I’m not trying to diss politics by any means. I like this stuff. I’m majoring in this stuff, too. It’s just hard to understand sometimes, especially in times like today. I’ll always wish, vote, serve, strive for better for my region, state, country, and planet, and I’m sure many of the rest of us will, too. We’re all in this together; it’s just that we have a funny way of showing it when it comes to matters that are inherently political. So be it. It’s just that, with our very modern way of doing things, where politicians can talk to their constituents instantly and everything is connected, everything becomes political. Science, technology, the economy, the coffee you drink in the morning — it’s all getting there. Everything is up for discussion, and it’s important to take part in that discussion, which is why the United States’s recent voter turnout numbers drive me up a wall. In this day and age, we’re surrounded by the same media that our elected officials use on the daily, and I believe that it’s unacceptable not to take part in government if you have the right. (Cliché point: not every country is a shining example of a democracy.)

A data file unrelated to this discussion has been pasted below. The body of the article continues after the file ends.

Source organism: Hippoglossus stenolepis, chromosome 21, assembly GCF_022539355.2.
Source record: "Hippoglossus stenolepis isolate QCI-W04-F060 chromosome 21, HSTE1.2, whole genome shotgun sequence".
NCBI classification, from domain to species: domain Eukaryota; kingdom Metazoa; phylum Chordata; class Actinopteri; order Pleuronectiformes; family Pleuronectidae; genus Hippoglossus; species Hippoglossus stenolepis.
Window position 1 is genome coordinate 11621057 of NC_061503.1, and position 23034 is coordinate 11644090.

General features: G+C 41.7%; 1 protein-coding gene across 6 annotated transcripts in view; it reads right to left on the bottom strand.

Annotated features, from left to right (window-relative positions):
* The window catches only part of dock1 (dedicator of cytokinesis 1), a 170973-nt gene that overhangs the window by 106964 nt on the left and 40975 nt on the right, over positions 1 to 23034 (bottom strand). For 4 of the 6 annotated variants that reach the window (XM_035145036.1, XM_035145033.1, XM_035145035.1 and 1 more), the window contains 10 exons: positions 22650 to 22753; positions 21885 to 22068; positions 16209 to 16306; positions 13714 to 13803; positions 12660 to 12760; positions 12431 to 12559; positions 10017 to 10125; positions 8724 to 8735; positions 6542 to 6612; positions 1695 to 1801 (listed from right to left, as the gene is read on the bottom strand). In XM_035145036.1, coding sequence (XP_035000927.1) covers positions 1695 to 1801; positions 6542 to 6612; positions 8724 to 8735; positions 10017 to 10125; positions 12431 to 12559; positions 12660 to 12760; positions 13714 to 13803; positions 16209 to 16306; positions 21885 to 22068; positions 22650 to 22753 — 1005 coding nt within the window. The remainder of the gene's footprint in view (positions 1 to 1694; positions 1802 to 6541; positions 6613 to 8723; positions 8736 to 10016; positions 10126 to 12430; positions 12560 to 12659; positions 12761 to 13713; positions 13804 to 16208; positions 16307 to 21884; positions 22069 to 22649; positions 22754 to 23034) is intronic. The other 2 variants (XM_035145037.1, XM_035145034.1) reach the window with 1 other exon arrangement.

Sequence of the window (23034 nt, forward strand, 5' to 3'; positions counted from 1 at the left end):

I chose to major in electrical engineering because I have a fascination with circuitry and its uses literally everywhere in this connected world. I chose to major in political science because I have a strong desire to become a better citizen and learn the laws of the lands and how to improve them; whether this means I become the resident lawyer at an engineering firm, develop alternative energy for the benefit of the entire country, or run for Congress or the President… well, I really don’t know yet. In the past two weeks, I’ve established clear directions for my future, and, while I’m not sure how I want to use the skills I’ll learn in college quite yet, I know that this is the path I want to take. Politics is a science and science is political.

This is shaping up to be my longest blog post yet, and I see no problem with it, but I’m tired and I need sleep, especially considering the hot mess called daylight saving time that begins tomorrow. I’ll end soon, but I feel that it’s important to establish what I want to write about in the next few weeks or so. Topics are as follows: